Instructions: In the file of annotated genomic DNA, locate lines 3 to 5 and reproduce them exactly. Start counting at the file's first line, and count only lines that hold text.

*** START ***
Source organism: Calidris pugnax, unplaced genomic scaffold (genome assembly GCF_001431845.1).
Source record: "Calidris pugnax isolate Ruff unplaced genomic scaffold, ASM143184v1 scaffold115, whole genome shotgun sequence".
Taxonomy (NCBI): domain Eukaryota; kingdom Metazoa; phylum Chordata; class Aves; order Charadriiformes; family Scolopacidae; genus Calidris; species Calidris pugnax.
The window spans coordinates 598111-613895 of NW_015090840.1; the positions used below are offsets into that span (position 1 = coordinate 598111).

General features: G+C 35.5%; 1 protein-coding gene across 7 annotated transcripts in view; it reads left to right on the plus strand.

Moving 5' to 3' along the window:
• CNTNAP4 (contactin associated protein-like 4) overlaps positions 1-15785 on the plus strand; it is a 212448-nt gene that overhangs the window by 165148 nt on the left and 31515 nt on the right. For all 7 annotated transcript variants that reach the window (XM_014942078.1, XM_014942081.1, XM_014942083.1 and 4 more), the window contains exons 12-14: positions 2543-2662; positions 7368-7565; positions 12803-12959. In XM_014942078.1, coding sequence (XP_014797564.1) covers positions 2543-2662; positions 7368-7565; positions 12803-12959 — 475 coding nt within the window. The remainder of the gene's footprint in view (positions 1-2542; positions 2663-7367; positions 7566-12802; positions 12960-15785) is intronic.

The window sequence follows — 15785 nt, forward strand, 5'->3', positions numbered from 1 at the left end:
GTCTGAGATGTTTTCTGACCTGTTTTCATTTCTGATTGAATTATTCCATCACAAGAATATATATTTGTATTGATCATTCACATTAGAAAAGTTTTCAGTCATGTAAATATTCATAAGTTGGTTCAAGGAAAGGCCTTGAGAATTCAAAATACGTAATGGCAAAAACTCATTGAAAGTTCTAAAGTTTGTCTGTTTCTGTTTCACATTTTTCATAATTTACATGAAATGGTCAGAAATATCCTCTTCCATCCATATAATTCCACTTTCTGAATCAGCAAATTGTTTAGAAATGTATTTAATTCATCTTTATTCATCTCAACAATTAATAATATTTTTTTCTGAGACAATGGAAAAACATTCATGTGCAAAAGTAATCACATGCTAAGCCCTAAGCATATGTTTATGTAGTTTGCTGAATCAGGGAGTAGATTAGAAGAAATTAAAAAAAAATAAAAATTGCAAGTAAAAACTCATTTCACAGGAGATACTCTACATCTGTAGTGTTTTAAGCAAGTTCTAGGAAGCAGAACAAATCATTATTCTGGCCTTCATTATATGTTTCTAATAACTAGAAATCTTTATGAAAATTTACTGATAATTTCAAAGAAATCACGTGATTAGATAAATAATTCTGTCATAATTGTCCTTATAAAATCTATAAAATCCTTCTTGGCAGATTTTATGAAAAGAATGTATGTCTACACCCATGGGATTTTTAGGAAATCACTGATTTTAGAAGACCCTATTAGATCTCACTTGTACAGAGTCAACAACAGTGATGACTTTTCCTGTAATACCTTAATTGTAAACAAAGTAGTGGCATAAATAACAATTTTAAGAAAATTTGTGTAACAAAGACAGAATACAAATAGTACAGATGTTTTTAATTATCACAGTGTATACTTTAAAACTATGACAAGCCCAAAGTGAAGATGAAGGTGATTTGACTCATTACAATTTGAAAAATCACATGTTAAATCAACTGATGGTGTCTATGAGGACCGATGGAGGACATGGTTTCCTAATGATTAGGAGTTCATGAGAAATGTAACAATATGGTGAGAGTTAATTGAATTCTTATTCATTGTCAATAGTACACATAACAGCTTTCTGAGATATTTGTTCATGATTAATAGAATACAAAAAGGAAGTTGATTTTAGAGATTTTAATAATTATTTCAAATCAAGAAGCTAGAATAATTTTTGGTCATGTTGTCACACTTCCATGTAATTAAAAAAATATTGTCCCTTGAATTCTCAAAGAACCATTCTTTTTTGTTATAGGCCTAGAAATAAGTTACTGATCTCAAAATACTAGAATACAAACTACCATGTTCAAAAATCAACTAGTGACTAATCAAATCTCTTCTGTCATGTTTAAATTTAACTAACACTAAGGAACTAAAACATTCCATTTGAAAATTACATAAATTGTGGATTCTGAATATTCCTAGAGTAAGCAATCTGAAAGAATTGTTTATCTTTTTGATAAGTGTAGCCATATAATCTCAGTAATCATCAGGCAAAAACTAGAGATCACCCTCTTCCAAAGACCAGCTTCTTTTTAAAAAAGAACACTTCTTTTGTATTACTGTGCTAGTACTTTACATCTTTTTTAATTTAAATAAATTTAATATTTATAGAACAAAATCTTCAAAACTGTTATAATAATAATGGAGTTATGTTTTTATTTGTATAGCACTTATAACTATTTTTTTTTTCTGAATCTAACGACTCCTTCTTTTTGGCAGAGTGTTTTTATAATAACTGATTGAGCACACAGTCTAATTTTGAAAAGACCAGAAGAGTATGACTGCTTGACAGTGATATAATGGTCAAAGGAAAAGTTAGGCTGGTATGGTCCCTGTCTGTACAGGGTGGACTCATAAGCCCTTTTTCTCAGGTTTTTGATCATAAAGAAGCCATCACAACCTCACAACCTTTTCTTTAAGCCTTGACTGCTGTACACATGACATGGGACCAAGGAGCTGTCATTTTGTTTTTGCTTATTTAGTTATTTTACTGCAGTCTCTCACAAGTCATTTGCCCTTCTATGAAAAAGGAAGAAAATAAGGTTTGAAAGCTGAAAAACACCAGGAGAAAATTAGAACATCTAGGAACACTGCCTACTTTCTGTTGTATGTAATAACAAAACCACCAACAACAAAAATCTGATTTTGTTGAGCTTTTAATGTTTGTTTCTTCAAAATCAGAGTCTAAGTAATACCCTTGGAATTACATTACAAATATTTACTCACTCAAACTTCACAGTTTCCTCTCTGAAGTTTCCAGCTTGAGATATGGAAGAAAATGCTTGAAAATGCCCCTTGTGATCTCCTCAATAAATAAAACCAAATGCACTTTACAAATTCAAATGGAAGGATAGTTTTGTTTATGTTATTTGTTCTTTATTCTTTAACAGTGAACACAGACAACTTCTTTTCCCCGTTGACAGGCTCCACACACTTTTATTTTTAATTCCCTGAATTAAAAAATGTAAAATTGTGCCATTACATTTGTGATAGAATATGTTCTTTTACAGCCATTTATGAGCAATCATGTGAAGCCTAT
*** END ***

Taxonomy (NCBI): domain Eukaryota; kingdom Metazoa; phylum Chordata; class Aves; order Charadriiformes; family Scolopacidae; genus Calidris; species Calidris pugnax.
The window spans coordinates 598111-613895 of NW_015090840.1; the positions used below are offsets into that span (position 1 = coordinate 598111).

General features: G+C 35.5%; 1 protein-coding gene across 7 annotated transcripts in view; it reads left to right on the plus strand.